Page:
Newsom had vision and a brain. Even if you didn’t agree with him, at least you knew he was really smart and wanted the city to develop and change for what he saw as the better. Ed Lee is dumber than a bag of wet sand and wants to keep feeding the perennial animals at the public trough. Status quo.

  • BBnet3000

    “When Mayor Lee rides Muni, it’s a photo op.”

    Yep. Anyone remember the video of a Muni Metro train in the tunnel driving with the door open, that someone noticed Supervisor Weiner was in? Theres zero chance of anyone catching even a very old video of Lee on Muni.

  • Sean

    I am surprised you are defending that guy. He drove across the street for a energy meeting one day, blocked bike and bus lanes, and probably never rode MUNI. That’s just his transport policy. He just wanted to schmooze with the Gettys. After he lost the Governor bid he got the Lt. Guv post even though he didn’t even know what that position does.

  • RichardC

    Or maybe, just maybe, they realize that nothing will get done and no one will look good if there isn’t a budget, and they sit down and hammer out a compromise that increases Muni some but not as much as the Mayor would like. That’s what we hire them to do. At least they’d be looking at the budget as a whole instead of just permanently dedicating X% of funding for priority Y without considering the trade-offs as a whole.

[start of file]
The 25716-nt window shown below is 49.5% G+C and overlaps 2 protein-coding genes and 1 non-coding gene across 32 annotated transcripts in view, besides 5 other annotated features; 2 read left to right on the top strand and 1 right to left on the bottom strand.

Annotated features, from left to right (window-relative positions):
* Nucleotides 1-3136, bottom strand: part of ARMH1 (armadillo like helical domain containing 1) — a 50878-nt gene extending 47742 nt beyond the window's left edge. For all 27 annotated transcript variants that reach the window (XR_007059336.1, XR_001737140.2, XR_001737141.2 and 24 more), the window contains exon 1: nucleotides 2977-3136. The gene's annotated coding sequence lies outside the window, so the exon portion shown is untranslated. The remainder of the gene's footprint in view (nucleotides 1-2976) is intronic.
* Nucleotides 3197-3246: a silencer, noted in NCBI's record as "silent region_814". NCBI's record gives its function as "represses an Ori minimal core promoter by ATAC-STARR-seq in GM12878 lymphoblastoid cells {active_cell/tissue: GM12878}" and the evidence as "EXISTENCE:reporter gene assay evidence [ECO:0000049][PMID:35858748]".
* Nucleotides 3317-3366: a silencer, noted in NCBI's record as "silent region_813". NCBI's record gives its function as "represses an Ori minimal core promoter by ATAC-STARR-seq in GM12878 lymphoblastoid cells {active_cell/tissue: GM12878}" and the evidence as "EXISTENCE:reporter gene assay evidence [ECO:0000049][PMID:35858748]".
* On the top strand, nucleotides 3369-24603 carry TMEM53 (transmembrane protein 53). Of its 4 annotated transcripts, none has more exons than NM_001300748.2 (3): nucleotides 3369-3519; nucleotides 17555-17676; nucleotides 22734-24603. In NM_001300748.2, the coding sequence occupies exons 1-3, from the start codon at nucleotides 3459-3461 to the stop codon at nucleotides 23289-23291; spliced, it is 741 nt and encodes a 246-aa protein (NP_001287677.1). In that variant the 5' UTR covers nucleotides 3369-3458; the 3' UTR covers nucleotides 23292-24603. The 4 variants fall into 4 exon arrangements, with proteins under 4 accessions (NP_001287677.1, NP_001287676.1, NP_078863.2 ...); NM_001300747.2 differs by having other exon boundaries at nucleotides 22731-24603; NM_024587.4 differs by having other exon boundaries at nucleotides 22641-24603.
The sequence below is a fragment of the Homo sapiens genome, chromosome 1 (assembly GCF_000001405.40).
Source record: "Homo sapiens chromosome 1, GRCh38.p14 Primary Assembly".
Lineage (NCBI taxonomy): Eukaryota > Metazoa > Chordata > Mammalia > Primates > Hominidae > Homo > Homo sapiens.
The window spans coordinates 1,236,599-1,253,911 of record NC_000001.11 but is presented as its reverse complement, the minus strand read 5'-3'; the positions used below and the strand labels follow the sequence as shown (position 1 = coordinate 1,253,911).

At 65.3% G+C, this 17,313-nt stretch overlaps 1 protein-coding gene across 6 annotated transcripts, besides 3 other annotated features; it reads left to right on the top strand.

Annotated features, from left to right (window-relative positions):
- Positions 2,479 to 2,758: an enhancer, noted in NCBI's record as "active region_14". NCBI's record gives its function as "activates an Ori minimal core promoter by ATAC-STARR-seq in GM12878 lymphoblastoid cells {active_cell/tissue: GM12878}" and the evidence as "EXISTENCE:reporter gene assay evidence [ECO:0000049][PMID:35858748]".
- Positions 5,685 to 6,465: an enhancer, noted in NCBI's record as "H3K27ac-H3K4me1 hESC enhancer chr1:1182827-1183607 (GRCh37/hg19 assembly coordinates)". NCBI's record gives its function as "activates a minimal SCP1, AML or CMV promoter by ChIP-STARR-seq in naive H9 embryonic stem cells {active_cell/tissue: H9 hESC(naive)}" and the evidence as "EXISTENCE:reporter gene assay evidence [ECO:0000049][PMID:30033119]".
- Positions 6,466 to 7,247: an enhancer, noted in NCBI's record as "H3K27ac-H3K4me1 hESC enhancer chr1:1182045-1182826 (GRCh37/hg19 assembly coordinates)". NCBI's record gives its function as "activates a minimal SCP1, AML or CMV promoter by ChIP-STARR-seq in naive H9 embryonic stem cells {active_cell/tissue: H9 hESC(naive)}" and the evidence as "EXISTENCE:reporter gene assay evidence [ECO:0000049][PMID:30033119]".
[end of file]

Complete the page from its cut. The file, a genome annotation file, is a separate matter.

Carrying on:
• RichardC

    So politicians are the problem, but ballot measures are never designed and paid for by special interests…

  • RichardC

    Correction: *as much as the supervisors would like*

  • voltairesmistress

    Did not know those details. Heard some of his talks which were sometimes interesting and innovative.

  • timsmith

    Agreed. Newsom was Mayor Press Release, and cared more about electric car chargers than basic transportation improvements. Not to mention he skipped town as soon as he left his job — hardly a man committed to the city, despite his considerable wealth and ability to purchase a luxurious home here.

  • Paul Mills